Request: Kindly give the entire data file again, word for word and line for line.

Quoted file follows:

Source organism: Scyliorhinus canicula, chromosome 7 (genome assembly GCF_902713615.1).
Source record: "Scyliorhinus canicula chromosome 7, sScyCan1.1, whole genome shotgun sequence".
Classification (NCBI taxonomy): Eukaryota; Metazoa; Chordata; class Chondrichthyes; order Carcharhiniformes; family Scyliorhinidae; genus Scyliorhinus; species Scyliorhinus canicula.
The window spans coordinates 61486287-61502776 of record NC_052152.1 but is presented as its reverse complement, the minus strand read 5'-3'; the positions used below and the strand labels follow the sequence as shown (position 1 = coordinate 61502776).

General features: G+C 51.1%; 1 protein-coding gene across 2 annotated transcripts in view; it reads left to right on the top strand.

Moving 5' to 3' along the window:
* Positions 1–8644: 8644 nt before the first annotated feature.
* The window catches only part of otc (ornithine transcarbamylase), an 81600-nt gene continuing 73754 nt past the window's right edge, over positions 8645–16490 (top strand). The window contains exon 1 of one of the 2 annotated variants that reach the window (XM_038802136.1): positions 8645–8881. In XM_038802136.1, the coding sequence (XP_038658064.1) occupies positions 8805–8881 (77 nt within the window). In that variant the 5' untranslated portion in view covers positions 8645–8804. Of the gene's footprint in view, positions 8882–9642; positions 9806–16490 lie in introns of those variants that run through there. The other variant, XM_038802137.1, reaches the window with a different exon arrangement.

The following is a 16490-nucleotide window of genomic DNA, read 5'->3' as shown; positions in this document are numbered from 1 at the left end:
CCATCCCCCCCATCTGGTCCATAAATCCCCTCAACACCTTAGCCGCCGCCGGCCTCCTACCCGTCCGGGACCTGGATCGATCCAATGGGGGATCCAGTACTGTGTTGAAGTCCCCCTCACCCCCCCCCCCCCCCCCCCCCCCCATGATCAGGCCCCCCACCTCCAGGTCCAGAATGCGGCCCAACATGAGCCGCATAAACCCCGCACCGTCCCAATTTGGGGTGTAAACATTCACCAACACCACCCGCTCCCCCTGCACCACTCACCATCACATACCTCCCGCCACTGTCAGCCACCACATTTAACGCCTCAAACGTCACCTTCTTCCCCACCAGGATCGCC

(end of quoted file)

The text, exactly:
Source organism: Scyliorhinus canicula, chromosome 7 (genome assembly GCF_902713615.1).
Source record: "Scyliorhinus canicula chromosome 7, sScyCan1.1, whole genome shotgun sequence".
Classification (NCBI taxonomy): Eukaryota; Metazoa; Chordata; class Chondrichthyes; order Carcharhiniformes; family Scyliorhinidae; genus Scyliorhinus; species Scyliorhinus canicula.
The window spans coordinates 61486287-61502776 of record NC_052152.1 but is presented as its reverse complement, the minus strand read 5'-3'; the positions used below and the strand labels follow the sequence as shown (position 1 = coordinate 61502776).

General features: G+C 51.1%; 1 protein-coding gene across 2 annotated transcripts in view; it reads left to right on the top strand.

Moving 5' to 3' along the window:
* Positions 1–8644: 8644 nt before the first annotated feature.
* The window catches only part of otc (ornithine transcarbamylase), an 81600-nt gene continuing 73754 nt past the window's right edge, over positions 8645–16490 (top strand). The window contains exon 1 of one of the 2 annotated variants that reach the window (XM_038802136.1): positions 8645–8881. In XM_038802136.1, the coding sequence (XP_038658064.1) occupies positions 8805–8881 (77 nt within the window). In that variant the 5' untranslated portion in view covers positions 8645–8804. Of the gene's footprint in view, positions 8882–9642; positions 9806–16490 lie in introns of those variants that run through there. The other variant, XM_038802137.1, reaches the window with a different exon arrangement.

The following is a 16490-nucleotide window of genomic DNA, read 5'->3' as shown; positions in this document are numbered from 1 at the left end:
CCATCCCCCCCATCTGGTCCATAAATCCCCTCAACACCTTAGCCGCCGCCGGCCTCCTACCCGTCCGGGACCTGGATCGATCCAATGGGGGATCCAGTACTGTGTTGAAGTCCCCCTCACCCCCCCCCCCCCCCCCCCCCCCCATGATCAGGCCCCCCACCTCCAGGTCCAGAATGCGGCCCAACATGAGCCGCATAAACCCCGCACCGTCCCAATTTGGGGTGTAAACATTCACCAACACCACCCGCTCCCCCTGCACCACTCACCATCACATACCTCCCGCCACTGTCAGCCACCACATTTAACGCCTCAAACGTCACCTTCTTCCCCACCAGGATCGCC